Phrenic motor neuron loss in an animal model of early onset hypertonia

Joline E. Brandenburg, Matthew J. Fogarty, Alyssa D. Brown, Gary C. Sieck

Research output: Contribution to journalArticlepeer-review

5 Scopus citations


Phrenic motor neuron (PhMN) development in early onset hypertonia is poorly understood. Respiratory disorders are one of the leading causes of morbidity and mortality in individuals with early onset hypertonia, such as cerebral palsy (CP), but they are largely overshadowed by a focus on physical function in this condition. Furthermore, while the brain is the focus of CP research, motor neurons, via the motor unit and neurotransmitter signaling, are the targets in clinical interventions for hypertonia. Furthermore, critical periods of spinal cord and motor unit development also coincide with the timing that the supposed brain injury occurs in CP. Using an animal model of early-onset spasticity (spa mouse [B6.Cg-Glrbspa/J] with a glycine receptor mutation), we hypothesized that removal of effective glycinergic neurotransmitter inputs to PhMNs during development will result in fewer PhMNs and reduced PhMN somal size at maturity. Adult spa (Glrb-/-), and wild-type (Glrb+/+) mice underwent unilateral retrograde labeling of PhMNs via phrenic nerve dip in tetramethylrhodamine. After three days, mice were euthanized, perfused with 4% paraformaldehyde, and the spinal cord excised and processed for confocal imaging. Spa mice had ~30% fewer PhMNs (P = 0.005), disproportionately affecting larger PhMNs. Additionally, a ~22% reduction in PhMN somal surface area (P = 0.019), an 18% increase in primary dendrites (P < 0.0001), and 24% decrease in dendritic surface area (P = 0.014) were observed. Thus, there are fewer larger PhMNs in spa mice. Fewer and smaller PhMNs may contribute to impaired diaphragm neuromotor control and contribute to respiratory morbidity and mortality in conditions of early onset hypertonia. NEW & NOTEWORTHY Phrenic motor neuron (PhMN) development in early-onset hypertonia is poorly understood. Yet, respiratory disorders are a common cause of morbidity and mortality. In spa mice, an animal model of early-onset hypertonia, we found ~30% fewer PhMNs, compared with controls. This PhMN loss disproportionately affected larger PhMNs. Thus, the number and heterogeneity of the PhMN pool are decreased in spa mice, likely contributing to the hypertonia, impaired neuromotor control, and respiratory disorders.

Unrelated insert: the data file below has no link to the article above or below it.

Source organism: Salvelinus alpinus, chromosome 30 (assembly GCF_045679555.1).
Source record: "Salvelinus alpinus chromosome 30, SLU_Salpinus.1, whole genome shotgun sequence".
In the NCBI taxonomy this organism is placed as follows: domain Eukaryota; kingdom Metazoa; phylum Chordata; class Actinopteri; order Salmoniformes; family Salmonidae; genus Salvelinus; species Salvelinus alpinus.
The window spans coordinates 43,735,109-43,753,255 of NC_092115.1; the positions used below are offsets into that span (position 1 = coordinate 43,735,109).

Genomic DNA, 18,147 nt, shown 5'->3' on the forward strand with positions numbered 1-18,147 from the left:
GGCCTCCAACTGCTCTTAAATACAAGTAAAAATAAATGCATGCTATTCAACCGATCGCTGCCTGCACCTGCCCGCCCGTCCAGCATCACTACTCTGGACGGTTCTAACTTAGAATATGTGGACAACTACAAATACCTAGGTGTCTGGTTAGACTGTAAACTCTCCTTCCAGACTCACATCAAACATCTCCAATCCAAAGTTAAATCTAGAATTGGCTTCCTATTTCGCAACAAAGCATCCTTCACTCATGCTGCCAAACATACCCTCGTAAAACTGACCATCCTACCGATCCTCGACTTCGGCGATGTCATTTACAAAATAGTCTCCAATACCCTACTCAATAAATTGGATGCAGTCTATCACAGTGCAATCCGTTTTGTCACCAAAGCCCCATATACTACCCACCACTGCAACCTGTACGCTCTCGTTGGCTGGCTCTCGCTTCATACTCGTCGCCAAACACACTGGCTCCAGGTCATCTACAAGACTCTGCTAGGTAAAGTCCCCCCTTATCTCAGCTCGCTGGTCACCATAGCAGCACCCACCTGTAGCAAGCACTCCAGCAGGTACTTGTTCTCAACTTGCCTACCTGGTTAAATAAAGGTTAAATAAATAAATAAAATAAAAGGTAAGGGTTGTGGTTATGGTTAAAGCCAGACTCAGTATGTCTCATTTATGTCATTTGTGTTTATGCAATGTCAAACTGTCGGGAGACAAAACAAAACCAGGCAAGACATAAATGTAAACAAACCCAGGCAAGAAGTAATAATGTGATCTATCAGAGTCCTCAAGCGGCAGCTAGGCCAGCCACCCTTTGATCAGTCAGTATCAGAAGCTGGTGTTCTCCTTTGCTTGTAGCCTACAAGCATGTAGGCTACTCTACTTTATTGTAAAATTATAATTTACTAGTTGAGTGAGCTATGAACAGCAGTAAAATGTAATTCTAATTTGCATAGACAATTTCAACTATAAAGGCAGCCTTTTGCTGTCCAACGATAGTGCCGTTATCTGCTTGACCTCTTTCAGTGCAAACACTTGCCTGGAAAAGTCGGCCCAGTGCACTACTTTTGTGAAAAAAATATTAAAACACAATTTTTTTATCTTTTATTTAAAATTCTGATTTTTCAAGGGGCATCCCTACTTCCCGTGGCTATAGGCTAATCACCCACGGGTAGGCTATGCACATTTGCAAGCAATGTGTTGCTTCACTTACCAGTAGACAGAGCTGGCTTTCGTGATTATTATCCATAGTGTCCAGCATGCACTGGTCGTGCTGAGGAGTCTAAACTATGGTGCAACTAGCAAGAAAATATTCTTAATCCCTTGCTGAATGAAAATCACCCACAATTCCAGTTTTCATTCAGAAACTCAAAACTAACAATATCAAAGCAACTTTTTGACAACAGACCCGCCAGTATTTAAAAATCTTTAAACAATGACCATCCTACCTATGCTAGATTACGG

Original languageEnglish (US)
Pages (from-to)1682-1690
Number of pages9
JournalJournal of neurophysiology
Issue number5
StatePublished - May 2020


  • Diaphragm
  • Glycine receptor
  • Spasticity
  • Spinal cord

ASJC Scopus subject areas

  • General Neuroscience
  • Physiology


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